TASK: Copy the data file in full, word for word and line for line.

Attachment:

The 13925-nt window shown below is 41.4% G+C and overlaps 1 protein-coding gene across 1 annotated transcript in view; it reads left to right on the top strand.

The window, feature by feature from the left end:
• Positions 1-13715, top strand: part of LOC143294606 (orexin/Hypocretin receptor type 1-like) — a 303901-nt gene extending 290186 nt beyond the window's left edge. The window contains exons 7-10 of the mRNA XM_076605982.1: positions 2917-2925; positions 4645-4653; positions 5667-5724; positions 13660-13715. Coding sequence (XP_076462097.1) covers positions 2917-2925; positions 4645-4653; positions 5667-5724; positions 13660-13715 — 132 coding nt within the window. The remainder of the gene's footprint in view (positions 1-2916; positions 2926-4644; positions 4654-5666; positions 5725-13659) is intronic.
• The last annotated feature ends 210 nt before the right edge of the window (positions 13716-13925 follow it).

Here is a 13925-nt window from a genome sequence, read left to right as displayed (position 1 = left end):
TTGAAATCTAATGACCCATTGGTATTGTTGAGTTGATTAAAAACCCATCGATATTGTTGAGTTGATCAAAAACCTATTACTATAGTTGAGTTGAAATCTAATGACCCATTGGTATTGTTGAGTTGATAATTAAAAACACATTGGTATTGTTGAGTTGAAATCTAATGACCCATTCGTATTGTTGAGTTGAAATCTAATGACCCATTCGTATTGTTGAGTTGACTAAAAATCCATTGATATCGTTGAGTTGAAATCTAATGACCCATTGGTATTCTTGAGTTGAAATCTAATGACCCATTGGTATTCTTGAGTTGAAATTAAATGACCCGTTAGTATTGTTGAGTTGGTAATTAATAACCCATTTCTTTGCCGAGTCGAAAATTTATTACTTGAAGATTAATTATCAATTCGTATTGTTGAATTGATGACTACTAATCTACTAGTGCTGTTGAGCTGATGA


The 13925-nt window shown below is 41.4% G+C and overlaps 1 protein-coding gene across 1 annotated transcript in view; it reads left to right on the top strand.

The window, feature by feature from the left end:
• Positions 1-13715, top strand: part of LOC143294606 (orexin/Hypocretin receptor type 1-like) — a 303901-nt gene extending 290186 nt beyond the window's left edge. The window contains exons 7-10 of the mRNA XM_076605982.1: positions 2917-2925; positions 4645-4653; positions 5667-5724; positions 13660-13715. Coding sequence (XP_076462097.1) covers positions 2917-2925; positions 4645-4653; positions 5667-5724; positions 13660-13715 — 132 coding nt within the window. The remainder of the gene's footprint in view (positions 1-2916; positions 2926-4644; positions 4654-5666; positions 5725-13659) is intronic.
• The last annotated feature ends 210 nt before the right edge of the window (positions 13716-13925 follow it).

Here is a 13925-nt window from a genome sequence, read left to right as displayed (position 1 = left end):
TTGAAATCTAATGACCCATTGGTATTGTTGAGTTGATTAAAAACCCATCGATATTGTTGAGTTGATCAAAAACCTATTACTATAGTTGAGTTGAAATCTAATGACCCATTGGTATTGTTGAGTTGATAATTAAAAACACATTGGTATTGTTGAGTTGAAATCTAATGACCCATTCGTATTGTTGAGTTGAAATCTAATGACCCATTCGTATTGTTGAGTTGACTAAAAATCCATTGATATCGTTGAGTTGAAATCTAATGACCCATTGGTATTCTTGAGTTGAAATCTAATGACCCATTGGTATTCTTGAGTTGAAATTAAATGACCCGTTAGTATTGTTGAGTTGGTAATTAATAACCCATTTCTTTGCCGAGTCGAAAATTTATTACTTGAAGATTAATTATCAATTCGTATTGTTGAATTGATGACTACTAATCTACTAGTGCTGTTGAGCTGATGA